Neuron News

Preparing for Consciousness

In preparation for Andrew’s birth, I am re-reading the wonderful overview book by Alwyn Scott, Stairway to the Mind. He does not present a particular new or definitive theory (or, more appropriately an hypothesis) on the nature of consciousness, but gives a fabulous overview of current ideas and philosophies (up to “modern day” as of 1995).

This book is strongly recommended by Neuron News for anyone interested in obtaining a nice feel for the broad and wild fields covering the study of consciousness, and we are currently featuring it in our recommended books list. Sadly, Prof. Scott passed away last year at the age of 75 after dealing with lung cancer.

What is consciousness? What is the nature of the mind? A few initial, interesting, yet informal overviews may be found on Wikipedia under ConsciousnessSelf-awarness, and evenPhilosophy of Mind. But, the issue of consciousness from a scientific perspective is still so vague and so complicated… it is almost like we do not yet have the mathematical language to describe the seemingly miraculous phenomenon that we feel emanating from our heads.

As a vague beginning on outlining an approach to understanding the human mind, Prof. Scott emphasizes that consciousness is potentially the result of a hierarchy of a broad range of physical phenomena all interacting with one another in complex ways. So, borrowing his outline from the book, we present an interesting–although mostly intuitive–structure for considering the path through which consciousness might emerge during human existence:

An Experiment to Discover the Transition to Consiousness

Within a week, my wonderful wife, Michelle, will deliver our second child. Our little boy, Andrew, will be a lump of cells working in amazing synchrony to survive in a wild and scary universe. All of the actions are the result of a profoundly self-organized system that can successfully respond to its environment and maintain its internal cycles and processes in order to allow it to continue to develop and evolve as a living creature.

However, it is my understanding and hypothesis that the neuron network composing his infant brain is not yet entirely developed into what we would consider a fully-functioning conscious system. My son will certainly be a human being, and will have already been one for quite some time while growing in Mommy’s tummy, but there is still something missing… that “something” behind his eyes that allows him to be self-aware and fully able to make decisions to guide his body’s behavior, no matter how remedial the decisions might still be.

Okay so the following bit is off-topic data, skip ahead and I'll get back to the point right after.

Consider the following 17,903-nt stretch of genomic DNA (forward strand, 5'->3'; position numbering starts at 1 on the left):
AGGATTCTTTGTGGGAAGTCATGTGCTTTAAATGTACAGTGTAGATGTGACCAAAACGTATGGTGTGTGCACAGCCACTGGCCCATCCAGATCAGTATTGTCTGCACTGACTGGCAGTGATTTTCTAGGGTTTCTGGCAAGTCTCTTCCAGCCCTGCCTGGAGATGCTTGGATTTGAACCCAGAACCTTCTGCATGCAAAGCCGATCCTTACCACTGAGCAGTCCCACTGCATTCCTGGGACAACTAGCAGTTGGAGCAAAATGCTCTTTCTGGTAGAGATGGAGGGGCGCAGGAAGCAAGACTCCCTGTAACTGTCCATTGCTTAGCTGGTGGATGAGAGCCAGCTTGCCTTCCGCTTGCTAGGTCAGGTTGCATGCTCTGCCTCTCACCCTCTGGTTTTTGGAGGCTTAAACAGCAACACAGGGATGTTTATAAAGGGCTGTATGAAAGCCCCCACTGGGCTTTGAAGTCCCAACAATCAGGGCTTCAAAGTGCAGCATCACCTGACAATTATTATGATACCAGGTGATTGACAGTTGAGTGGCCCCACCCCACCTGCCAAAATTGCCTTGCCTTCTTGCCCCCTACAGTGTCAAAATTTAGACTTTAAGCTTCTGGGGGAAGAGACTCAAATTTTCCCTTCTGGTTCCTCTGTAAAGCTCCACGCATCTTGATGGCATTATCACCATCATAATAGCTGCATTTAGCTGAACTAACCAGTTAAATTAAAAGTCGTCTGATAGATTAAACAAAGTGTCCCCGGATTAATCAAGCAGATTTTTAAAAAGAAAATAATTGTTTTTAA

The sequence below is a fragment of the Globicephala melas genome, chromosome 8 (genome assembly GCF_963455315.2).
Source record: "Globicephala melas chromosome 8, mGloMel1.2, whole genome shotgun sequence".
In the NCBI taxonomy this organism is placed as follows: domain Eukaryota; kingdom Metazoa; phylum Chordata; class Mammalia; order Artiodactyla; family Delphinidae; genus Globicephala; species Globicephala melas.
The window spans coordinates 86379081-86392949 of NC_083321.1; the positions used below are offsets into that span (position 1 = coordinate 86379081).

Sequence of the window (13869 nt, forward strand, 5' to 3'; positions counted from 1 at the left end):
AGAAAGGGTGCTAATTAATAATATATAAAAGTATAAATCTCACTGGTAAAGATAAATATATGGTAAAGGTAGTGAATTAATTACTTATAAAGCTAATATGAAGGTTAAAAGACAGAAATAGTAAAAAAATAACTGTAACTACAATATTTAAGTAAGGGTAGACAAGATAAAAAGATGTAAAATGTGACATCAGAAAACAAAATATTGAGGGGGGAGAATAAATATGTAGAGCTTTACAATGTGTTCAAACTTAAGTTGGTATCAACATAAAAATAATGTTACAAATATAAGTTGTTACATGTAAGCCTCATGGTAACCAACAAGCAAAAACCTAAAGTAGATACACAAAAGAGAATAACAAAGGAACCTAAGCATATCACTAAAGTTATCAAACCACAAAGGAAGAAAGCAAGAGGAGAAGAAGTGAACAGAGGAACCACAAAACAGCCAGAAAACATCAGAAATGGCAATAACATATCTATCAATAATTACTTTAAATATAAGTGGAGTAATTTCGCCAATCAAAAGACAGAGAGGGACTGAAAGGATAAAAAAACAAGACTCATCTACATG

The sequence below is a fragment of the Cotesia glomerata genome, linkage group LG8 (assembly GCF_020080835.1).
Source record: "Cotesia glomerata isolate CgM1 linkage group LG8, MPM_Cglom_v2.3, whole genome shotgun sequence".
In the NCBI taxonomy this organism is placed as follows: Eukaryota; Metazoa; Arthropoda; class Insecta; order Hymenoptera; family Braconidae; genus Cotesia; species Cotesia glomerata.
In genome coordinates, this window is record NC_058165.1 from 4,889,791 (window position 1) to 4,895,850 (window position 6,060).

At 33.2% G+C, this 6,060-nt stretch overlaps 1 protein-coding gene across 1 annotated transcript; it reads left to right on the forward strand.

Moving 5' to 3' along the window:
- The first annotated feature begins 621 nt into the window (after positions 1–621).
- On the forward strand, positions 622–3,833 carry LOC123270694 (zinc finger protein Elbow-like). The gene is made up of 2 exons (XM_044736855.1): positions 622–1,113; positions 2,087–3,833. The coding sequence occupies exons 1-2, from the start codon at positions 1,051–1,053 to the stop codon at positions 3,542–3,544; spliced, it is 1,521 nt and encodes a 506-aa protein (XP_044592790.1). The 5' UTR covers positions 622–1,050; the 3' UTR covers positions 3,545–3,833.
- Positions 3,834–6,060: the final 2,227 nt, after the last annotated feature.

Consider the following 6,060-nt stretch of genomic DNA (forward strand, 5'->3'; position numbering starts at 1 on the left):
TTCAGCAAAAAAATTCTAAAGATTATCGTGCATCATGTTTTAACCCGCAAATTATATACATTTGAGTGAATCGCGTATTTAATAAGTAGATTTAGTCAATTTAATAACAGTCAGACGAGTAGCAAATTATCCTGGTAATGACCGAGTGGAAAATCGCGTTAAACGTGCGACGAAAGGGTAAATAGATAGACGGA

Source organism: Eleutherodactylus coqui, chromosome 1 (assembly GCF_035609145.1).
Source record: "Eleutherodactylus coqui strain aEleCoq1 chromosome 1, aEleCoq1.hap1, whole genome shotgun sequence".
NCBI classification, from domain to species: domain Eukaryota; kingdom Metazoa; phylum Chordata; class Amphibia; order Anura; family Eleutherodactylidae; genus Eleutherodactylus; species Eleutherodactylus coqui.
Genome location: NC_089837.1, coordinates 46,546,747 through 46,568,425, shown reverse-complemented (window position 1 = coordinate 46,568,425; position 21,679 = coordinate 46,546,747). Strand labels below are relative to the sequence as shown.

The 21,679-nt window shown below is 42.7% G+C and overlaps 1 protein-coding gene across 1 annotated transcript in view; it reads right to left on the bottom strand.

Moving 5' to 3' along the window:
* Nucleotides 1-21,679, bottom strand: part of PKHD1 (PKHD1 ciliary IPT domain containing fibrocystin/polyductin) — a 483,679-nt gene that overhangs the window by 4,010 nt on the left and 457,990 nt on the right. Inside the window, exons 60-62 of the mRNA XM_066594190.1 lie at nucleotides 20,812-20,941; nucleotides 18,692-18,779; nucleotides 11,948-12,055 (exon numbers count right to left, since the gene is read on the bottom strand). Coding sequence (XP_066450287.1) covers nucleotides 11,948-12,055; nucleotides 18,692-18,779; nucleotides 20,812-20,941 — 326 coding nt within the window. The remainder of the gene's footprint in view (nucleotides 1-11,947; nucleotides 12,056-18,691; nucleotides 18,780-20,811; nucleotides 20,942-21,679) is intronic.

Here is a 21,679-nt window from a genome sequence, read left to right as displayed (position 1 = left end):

Our first child, Elizabeth Noelle, is nearly three years old now, and she, too–like all of us conscious beings–began as this glob of organized, interacting cells. And I noticed one day with her that something changed… it wasn’t entirely clear… but, it seemed to me that one day when I looked into her eyes there was something more. Something was working at a higher level inside her head… my cute little human being that I helped create had developed into something more… a self-aware, conscious human being.

Unfortunately, my observations were mostly an afterthought and not documented in any way other than personal reflections. So, with our second child I intend to conduct a more thorough observational experiment and create a more scientific record here on Neuron News of his development from a human being into a conscious human being. Although I anticipate this transition to be quite fluid and difficult to pinpoint, I hope that something might be taken from the considerations that could provide at least a slight glimmer of understanding into the nature of the consciousness of my son.

Each of my observations will be recorded here under the Topical Category “Raising Consciousness.” I am also very much interested in your responses, ideas, and feedback… and even observational guidance as we begin what I expect to be an exciting and interesting journey into what is the fundamental nature of human consciousness.

Non-invasive Direct Electrical Recording of the Brain

The terminology “non-invasive” and “direct recording” have never been a happy couple in neurotechnology because it is so tough to literally touch the brain–a goopy ball of mostly water–with electrodes without inflicting potentially debilitating and paralyzing damage to the host.

Until recently…

Researchers from the Wadsworth Center have developed a unique thin-film electrode membrane that cleverly “sticks and grabs” to the squishy surface of the brain instead of exerting enough force to penetrate. The technology can be immediately used to improve current techniques of electrocorticography (ECoG), which is used by brain surgeons to map out functional areas in the brain to avoid during surgery. The ECoG information provides much more detailed spacial maps for the corresponding electroencephalography (EEG) recordings taken purely non-invasively through the skull.